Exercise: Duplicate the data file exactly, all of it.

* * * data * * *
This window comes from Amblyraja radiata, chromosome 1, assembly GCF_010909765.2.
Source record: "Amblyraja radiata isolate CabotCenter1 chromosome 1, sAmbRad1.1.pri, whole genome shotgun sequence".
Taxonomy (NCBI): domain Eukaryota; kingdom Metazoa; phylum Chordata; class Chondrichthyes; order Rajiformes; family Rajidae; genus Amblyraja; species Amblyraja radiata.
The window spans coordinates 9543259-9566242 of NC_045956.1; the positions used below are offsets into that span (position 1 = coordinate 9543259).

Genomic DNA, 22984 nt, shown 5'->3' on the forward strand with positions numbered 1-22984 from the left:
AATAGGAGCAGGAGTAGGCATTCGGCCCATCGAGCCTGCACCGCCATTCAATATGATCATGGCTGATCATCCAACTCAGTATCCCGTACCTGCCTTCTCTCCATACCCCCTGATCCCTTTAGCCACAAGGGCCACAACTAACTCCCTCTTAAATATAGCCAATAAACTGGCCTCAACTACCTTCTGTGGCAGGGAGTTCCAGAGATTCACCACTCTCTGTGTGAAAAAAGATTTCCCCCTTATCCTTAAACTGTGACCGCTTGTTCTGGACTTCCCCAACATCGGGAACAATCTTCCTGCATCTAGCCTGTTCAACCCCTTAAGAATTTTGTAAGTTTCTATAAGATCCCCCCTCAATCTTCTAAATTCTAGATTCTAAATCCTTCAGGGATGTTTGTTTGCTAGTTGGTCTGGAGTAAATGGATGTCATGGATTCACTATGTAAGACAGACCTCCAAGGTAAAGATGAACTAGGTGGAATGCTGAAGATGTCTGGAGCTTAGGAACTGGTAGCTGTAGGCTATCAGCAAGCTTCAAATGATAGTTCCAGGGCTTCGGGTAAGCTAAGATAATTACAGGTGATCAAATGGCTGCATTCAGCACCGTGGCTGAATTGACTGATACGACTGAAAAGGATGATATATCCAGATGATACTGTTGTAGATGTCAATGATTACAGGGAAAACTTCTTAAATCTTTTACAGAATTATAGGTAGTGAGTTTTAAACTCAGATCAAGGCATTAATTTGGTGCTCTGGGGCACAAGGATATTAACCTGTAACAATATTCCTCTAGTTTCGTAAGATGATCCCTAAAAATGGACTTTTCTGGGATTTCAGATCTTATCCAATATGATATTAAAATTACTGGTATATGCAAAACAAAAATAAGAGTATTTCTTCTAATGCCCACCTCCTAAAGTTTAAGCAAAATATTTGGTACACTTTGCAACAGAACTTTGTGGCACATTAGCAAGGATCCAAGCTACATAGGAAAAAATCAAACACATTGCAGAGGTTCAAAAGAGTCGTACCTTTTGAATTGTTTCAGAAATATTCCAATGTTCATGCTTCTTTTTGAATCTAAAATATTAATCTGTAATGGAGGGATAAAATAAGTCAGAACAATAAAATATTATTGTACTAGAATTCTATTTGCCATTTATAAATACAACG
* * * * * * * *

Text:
This window comes from Amblyraja radiata, chromosome 1, assembly GCF_010909765.2.
Source record: "Amblyraja radiata isolate CabotCenter1 chromosome 1, sAmbRad1.1.pri, whole genome shotgun sequence".
Taxonomy (NCBI): domain Eukaryota; kingdom Metazoa; phylum Chordata; class Chondrichthyes; order Rajiformes; family Rajidae; genus Amblyraja; species Amblyraja radiata.
The window spans coordinates 9543259-9566242 of NC_045956.1; the positions used below are offsets into that span (position 1 = coordinate 9543259).

Genomic DNA, 22984 nt, shown 5'->3' on the forward strand with positions numbered 1-22984 from the left:
AATAGGAGCAGGAGTAGGCATTCGGCCCATCGAGCCTGCACCGCCATTCAATATGATCATGGCTGATCATCCAACTCAGTATCCCGTACCTGCCTTCTCTCCATACCCCCTGATCCCTTTAGCCACAAGGGCCACAACTAACTCCCTCTTAAATATAGCCAATAAACTGGCCTCAACTACCTTCTGTGGCAGGGAGTTCCAGAGATTCACCACTCTCTGTGTGAAAAAAGATTTCCCCCTTATCCTTAAACTGTGACCGCTTGTTCTGGACTTCCCCAACATCGGGAACAATCTTCCTGCATCTAGCCTGTTCAACCCCTTAAGAATTTTGTAAGTTTCTATAAGATCCCCCCTCAATCTTCTAAATTCTAGATTCTAAATCCTTCAGGGATGTTTGTTTGCTAGTTGGTCTGGAGTAAATGGATGTCATGGATTCACTATGTAAGACAGACCTCCAAGGTAAAGATGAACTAGGTGGAATGCTGAAGATGTCTGGAGCTTAGGAACTGGTAGCTGTAGGCTATCAGCAAGCTTCAAATGATAGTTCCAGGGCTTCGGGTAAGCTAAGATAATTACAGGTGATCAAATGGCTGCATTCAGCACCGTGGCTGAATTGACTGATACGACTGAAAAGGATGATATATCCAGATGATACTGTTGTAGATGTCAATGATTACAGGGAAAACTTCTTAAATCTTTTACAGAATTATAGGTAGTGAGTTTTAAACTCAGATCAAGGCATTAATTTGGTGCTCTGGGGCACAAGGATATTAACCTGTAACAATATTCCTCTAGTTTCGTAAGATGATCCCTAAAAATGGACTTTTCTGGGATTTCAGATCTTATCCAATATGATATTAAAATTACTGGTATATGCAAAACAAAAATAAGAGTATTTCTTCTAATGCCCACCTCCTAAAGTTTAAGCAAAATATTTGGTACACTTTGCAACAGAACTTTGTGGCACATTAGCAAGGATCCAAGCTACATAGGAAAAAATCAAACACATTGCAGAGGTTCAAAAGAGTCGTACCTTTTGAATTGTTTCAGAAATATTCCAATGTTCATGCTTCTTTTTGAATCTAAAATATTAATCTGTAATGGAGGGATAAAATAAGTCAGAACAATAAAATATTATTGTACTAGAATTCTATTTGCCATTTATAAATACAACG